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message 1: by Bentley, Group Founder, Leader, Chief (last edited Jan 25, 2019 04:48PM) (new)

Bentley | 40070 comments Mod
This will be the thread dedicated to Jazz.



Jazz is a music genre that originated at the beginning of the 20th century in African American communities in the Southern United States from a confluence of African and European music traditions. From its early development until the present, jazz has incorporated music from 19th and 20th century American popular music.

Its West African pedigree is evident in its use of blue notes, improvisation, polyrhythms, syncopation, and the swung note.

The word "jazz" (in early years also spelled "jass") began as a West Coast slang term and was first used to refer to music in Chicago in about 1915.

From its beginnings in the early 20th century jazz has spawned a variety of subgenres: New Orleans Dixieland dating from the early 1910s, big band-style swing from the 1930s and 1940s, bebop from the mid-1940s, a variety of Latin jazz fusions such as Afro-Cuban and Brazilian jazz, free jazz from the 1950s and 1960s, jazz fusion from the 1970s, acid jazz from the 1980s (which added funk and hip-hop influences), and Nujazz in the 1990s. As the music has spread around the world it has drawn on local national and regional musical cultures, its aesthetics being adapted to its varied environments and giving rise to many distinctive styles.


Source: Wikipedia

http://en.wikipedia.org/wiki/Jazz


message 2: by Bryan (new)

Bryan Craig This is a very good book. Chicago was a center for jazz before New York City.

Chicago Jazz A Cultural History, 1904-1930 by William Howland Kenney by William Howland Kenney


message 3: by Bryan (new)

Bryan Craig The music historian,Gunther Schuller, has written a two-volume history of jazz:

Early Jazz Its Roots and Musical Development (History of Jazz) by Gunther Schuller by Gunther Schuller The Swing Era The Development of Jazz, 1930-1945 (The History of Jazz, Vol. 2) by Gunther Schuller by Gunther Schuller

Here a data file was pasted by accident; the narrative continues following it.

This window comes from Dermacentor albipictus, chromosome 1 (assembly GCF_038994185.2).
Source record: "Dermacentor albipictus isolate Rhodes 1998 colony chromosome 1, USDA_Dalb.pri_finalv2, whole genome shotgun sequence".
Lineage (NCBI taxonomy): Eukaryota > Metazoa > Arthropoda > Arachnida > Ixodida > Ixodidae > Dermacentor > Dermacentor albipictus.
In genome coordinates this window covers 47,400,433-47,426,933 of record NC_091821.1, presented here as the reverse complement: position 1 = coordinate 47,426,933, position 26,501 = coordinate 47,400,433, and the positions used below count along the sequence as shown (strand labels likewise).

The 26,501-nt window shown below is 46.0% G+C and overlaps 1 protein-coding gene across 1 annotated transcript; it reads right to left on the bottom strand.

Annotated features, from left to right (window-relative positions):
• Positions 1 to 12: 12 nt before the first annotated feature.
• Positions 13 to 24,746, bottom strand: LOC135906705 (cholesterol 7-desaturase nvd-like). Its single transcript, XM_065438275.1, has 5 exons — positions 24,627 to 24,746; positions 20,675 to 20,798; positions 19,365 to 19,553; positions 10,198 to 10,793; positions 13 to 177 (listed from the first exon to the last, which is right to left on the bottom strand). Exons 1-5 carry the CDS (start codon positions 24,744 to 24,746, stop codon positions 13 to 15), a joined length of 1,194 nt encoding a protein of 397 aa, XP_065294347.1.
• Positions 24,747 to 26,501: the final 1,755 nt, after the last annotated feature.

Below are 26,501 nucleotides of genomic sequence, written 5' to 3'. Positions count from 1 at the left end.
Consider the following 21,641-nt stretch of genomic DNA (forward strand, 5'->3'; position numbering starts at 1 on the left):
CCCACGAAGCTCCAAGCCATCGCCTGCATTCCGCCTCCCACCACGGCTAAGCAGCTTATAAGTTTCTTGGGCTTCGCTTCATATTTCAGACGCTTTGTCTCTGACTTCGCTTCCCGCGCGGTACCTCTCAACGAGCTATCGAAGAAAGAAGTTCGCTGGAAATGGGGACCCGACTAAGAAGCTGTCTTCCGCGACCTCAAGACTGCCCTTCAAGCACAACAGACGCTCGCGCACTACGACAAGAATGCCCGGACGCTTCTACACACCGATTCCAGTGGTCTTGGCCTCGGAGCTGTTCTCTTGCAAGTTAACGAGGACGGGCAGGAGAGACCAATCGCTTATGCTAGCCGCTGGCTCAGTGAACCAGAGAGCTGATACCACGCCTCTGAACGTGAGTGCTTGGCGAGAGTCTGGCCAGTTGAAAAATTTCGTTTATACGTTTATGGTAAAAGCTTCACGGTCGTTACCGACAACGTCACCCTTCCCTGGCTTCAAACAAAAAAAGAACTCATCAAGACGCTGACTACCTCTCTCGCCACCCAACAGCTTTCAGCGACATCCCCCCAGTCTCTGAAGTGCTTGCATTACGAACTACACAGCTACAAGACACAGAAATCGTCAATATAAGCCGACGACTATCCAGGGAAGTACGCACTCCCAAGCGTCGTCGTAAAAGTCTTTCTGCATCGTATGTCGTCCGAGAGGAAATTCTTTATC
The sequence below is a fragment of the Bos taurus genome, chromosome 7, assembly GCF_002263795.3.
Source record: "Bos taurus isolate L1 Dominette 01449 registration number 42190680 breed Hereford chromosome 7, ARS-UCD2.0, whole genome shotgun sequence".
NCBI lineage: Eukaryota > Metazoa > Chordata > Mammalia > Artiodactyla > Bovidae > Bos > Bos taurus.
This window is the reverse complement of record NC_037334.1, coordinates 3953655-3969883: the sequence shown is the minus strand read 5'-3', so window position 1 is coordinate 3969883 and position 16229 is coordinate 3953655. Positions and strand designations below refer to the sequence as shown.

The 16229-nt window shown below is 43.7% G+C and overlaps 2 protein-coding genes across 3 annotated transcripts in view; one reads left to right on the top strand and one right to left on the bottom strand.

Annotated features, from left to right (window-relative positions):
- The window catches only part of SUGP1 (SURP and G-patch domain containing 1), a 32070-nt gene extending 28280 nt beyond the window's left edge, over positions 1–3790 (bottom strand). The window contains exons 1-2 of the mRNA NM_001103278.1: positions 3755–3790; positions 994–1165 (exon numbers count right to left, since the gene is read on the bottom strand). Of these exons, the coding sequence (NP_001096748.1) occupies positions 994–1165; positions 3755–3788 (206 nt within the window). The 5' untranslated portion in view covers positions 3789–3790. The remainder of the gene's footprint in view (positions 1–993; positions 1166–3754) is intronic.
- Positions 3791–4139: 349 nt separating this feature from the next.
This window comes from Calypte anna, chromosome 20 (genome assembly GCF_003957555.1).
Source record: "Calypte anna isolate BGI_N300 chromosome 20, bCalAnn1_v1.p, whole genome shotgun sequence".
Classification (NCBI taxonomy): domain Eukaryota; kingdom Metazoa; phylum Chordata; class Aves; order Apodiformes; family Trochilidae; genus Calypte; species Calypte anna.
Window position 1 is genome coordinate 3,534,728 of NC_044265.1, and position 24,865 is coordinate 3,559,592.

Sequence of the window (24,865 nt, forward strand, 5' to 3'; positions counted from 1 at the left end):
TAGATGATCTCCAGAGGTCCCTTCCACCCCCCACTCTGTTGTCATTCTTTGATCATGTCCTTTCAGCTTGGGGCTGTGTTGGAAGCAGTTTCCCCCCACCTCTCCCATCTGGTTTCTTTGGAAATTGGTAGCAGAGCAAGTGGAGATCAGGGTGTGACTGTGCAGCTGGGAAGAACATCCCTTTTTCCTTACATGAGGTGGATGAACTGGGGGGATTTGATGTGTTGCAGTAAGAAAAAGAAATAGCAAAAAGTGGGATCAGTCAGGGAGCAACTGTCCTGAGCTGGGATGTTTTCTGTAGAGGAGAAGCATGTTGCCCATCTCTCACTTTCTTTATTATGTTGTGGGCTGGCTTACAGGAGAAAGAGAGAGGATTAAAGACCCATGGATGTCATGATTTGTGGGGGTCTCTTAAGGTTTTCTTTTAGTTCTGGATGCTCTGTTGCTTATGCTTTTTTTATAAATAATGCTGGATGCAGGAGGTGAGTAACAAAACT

The thing about these books is that you have to know a little bit of music to appreciate them. However, I liked them.


message 4: by Bryan (new)

Bryan Craig A couple of great resources:

The Biographical Encyclopedia of Jazz by Ira Gitler by Leonard G. Feather

The Penguin Guide to Jazz on CD Seventh Edition (Penguin Guide to Jazz Recordings) by Richard Cook by Richard Cook


message 5: by Alisa (new)

Alisa (mstaz) This just popped into my radar today and judging by the goodreads users ratings and reviews it looks quite interesting. An icon of jazz, hard to imagine this musical genre without his contribution.
Pops A Life of Louis Armstrong by Terry Teachout byTerry Teachout


message 6: by Bentley, Group Founder, Leader, Chief (new)

Bentley | 40070 comments Mod
Yes perfect Alisa.


message 7: by Alisa (new)

Alisa (mstaz) but when are we going to find the time to read them all? at this rate i need to live to 100.

this one looks really good though, glad you like the add.


message 8: by Bentley, Group Founder, Leader, Chief (new)

Bentley | 40070 comments Mod
Yes, that is the problem..we cannot read them all...though we might want to.

But I love the threads and the idea of interest areas because folks can sample from all of these and get a taste of the different topics and events and in this case musical giants.


message 9: by Garret (last edited Oct 06, 2010 12:18PM) (new)

Garret (ggannuch) Alisa wrote: "This just popped into my radar today and judging by the goodreads users ratings and reviews it looks quite interesting. An icon of jazz, hard to imagine this musical genre without his contribution..."